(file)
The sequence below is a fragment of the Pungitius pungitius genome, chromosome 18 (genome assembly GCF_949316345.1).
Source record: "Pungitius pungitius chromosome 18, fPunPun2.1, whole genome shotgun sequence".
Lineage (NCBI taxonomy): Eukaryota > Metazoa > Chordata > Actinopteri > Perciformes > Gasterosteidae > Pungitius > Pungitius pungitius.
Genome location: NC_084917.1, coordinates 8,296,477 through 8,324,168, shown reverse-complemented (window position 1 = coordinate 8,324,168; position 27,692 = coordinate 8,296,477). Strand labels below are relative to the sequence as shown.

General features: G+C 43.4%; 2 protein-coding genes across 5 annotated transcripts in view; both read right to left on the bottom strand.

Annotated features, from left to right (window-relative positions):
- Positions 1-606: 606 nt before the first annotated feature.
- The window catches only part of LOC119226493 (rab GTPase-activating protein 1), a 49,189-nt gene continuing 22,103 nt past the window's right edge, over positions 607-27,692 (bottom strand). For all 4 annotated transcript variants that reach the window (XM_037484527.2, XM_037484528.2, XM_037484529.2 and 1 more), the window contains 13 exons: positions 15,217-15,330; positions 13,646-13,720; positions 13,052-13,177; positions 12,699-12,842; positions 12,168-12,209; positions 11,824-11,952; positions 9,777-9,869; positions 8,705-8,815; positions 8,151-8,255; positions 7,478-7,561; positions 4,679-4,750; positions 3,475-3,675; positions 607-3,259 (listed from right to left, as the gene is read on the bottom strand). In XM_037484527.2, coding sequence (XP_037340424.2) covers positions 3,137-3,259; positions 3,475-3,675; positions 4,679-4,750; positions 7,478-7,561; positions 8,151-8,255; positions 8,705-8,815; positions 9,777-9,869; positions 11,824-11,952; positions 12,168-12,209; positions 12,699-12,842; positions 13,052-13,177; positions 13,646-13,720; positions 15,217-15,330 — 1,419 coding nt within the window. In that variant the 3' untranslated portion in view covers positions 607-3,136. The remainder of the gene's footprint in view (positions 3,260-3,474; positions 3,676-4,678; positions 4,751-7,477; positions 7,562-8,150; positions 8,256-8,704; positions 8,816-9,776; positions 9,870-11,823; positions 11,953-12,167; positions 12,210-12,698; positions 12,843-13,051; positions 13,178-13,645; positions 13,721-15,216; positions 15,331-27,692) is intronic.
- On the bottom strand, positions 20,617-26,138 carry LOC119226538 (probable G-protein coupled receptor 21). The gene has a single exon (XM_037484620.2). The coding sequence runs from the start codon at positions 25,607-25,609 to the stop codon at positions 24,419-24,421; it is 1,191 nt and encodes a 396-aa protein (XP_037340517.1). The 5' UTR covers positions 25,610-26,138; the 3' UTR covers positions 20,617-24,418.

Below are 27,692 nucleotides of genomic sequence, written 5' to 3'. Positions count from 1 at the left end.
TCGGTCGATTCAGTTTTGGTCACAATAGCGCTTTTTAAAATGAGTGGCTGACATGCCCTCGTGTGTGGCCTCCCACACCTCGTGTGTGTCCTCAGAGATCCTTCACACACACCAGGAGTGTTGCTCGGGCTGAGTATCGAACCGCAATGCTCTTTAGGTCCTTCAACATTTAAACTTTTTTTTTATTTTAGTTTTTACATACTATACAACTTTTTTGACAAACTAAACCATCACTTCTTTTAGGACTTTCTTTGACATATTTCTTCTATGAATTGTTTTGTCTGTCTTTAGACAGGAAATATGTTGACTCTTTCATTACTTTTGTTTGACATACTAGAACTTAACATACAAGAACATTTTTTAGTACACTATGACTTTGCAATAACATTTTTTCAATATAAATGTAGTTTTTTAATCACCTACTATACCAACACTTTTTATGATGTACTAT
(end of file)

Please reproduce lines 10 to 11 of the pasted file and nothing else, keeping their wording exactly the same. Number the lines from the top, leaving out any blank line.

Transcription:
Below are 27,692 nucleotides of genomic sequence, written 5' to 3'. Positions count from 1 at the left end.
TCGGTCGATTCAGTTTTGGTCACAATAGCGCTTTTTAAAATGAGTGGCTGACATGCCCTCGTGTGTGGCCTCCCACACCTCGTGTGTGTCCTCAGAGATCCTTCACACACACCAGGAGTGTTGCTCGGGCTGAGTATCGAACCGCAATGCTCTTTAGGTCCTTCAACATTTAAACTTTTTTTTTATTTTAGTTTTTACATACTATACAACTTTTTTGACAAACTAAACCATCACTTCTTTTAGGACTTTCTTTGACATATTTCTTCTATGAATTGTTTTGTCTGTCTTTAGACAGGAAATATGTTGACTCTTTCATTACTTTTGTTTGACATACTAGAACTTAACATACAAGAACATTTTTTAGTACACTATGACTTTGCAATAACATTTTTTCAATATAAATGTAGTTTTTTAATCACCTACTATACCAACACTTTTTATGATGTACTAT